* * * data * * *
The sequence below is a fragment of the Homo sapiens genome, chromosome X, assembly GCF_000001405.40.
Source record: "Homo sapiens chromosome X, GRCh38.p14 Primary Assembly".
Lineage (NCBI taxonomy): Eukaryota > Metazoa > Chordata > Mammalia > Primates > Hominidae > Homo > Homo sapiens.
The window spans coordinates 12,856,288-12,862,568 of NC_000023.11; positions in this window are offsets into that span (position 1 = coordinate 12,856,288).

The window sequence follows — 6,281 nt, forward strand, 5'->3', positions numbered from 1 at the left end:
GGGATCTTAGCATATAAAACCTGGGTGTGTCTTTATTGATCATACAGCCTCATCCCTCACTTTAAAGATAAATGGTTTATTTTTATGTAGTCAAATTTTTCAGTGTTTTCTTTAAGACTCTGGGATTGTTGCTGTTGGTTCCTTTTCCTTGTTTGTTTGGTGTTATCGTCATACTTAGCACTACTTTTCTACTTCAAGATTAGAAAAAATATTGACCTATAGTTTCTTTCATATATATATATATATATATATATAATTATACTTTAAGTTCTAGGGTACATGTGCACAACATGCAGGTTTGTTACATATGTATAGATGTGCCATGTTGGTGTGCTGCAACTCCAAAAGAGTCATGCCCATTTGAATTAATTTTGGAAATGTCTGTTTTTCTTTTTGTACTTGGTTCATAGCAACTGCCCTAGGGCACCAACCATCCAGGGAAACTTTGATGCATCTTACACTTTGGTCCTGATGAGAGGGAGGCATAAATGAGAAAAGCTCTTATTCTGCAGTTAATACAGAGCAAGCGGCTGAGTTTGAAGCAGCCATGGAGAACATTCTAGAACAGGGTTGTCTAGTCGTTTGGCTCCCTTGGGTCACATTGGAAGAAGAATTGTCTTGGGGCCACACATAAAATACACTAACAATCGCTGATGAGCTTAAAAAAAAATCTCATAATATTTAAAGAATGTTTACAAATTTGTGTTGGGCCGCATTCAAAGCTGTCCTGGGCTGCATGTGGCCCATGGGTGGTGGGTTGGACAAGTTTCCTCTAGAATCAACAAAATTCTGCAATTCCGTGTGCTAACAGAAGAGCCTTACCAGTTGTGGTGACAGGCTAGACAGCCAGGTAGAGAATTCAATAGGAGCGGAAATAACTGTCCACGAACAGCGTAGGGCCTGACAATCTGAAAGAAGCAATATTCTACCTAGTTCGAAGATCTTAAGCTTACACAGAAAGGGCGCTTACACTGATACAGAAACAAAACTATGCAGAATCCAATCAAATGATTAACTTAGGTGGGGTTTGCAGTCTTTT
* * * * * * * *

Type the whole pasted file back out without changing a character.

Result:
The sequence below is a fragment of the Homo sapiens genome, chromosome X, assembly GCF_000001405.40.
Source record: "Homo sapiens chromosome X, GRCh38.p14 Primary Assembly".
Lineage (NCBI taxonomy): Eukaryota > Metazoa > Chordata > Mammalia > Primates > Hominidae > Homo > Homo sapiens.
The window spans coordinates 12,856,288-12,862,568 of NC_000023.11; positions in this window are offsets into that span (position 1 = coordinate 12,856,288).

The window sequence follows — 6,281 nt, forward strand, 5'->3', positions numbered from 1 at the left end:
GGGATCTTAGCATATAAAACCTGGGTGTGTCTTTATTGATCATACAGCCTCATCCCTCACTTTAAAGATAAATGGTTTATTTTTATGTAGTCAAATTTTTCAGTGTTTTCTTTAAGACTCTGGGATTGTTGCTGTTGGTTCCTTTTCCTTGTTTGTTTGGTGTTATCGTCATACTTAGCACTACTTTTCTACTTCAAGATTAGAAAAAATATTGACCTATAGTTTCTTTCATATATATATATATATATATATATAATTATACTTTAAGTTCTAGGGTACATGTGCACAACATGCAGGTTTGTTACATATGTATAGATGTGCCATGTTGGTGTGCTGCAACTCCAAAAGAGTCATGCCCATTTGAATTAATTTTGGAAATGTCTGTTTTTCTTTTTGTACTTGGTTCATAGCAACTGCCCTAGGGCACCAACCATCCAGGGAAACTTTGATGCATCTTACACTTTGGTCCTGATGAGAGGGAGGCATAAATGAGAAAAGCTCTTATTCTGCAGTTAATACAGAGCAAGCGGCTGAGTTTGAAGCAGCCATGGAGAACATTCTAGAACAGGGTTGTCTAGTCGTTTGGCTCCCTTGGGTCACATTGGAAGAAGAATTGTCTTGGGGCCACACATAAAATACACTAACAATCGCTGATGAGCTTAAAAAAAAATCTCATAATATTTAAAGAATGTTTACAAATTTGTGTTGGGCCGCATTCAAAGCTGTCCTGGGCTGCATGTGGCCCATGGGTGGTGGGTTGGACAAGTTTCCTCTAGAATCAACAAAATTCTGCAATTCCGTGTGCTAACAGAAGAGCCTTACCAGTTGTGGTGACAGGCTAGACAGCCAGGTAGAGAATTCAATAGGAGCGGAAATAACTGTCCACGAACAGCGTAGGGCCTGACAATCTGAAAGAAGCAATATTCTACCTAGTTCGAAGATCTTAAGCTTACACAGAAAGGGCGCTTACACTGATACAGAAACAAAACTATGCAGAATCCAATCAAATGATTAACTTAGGTGGGGTTTGCAGTCTTTT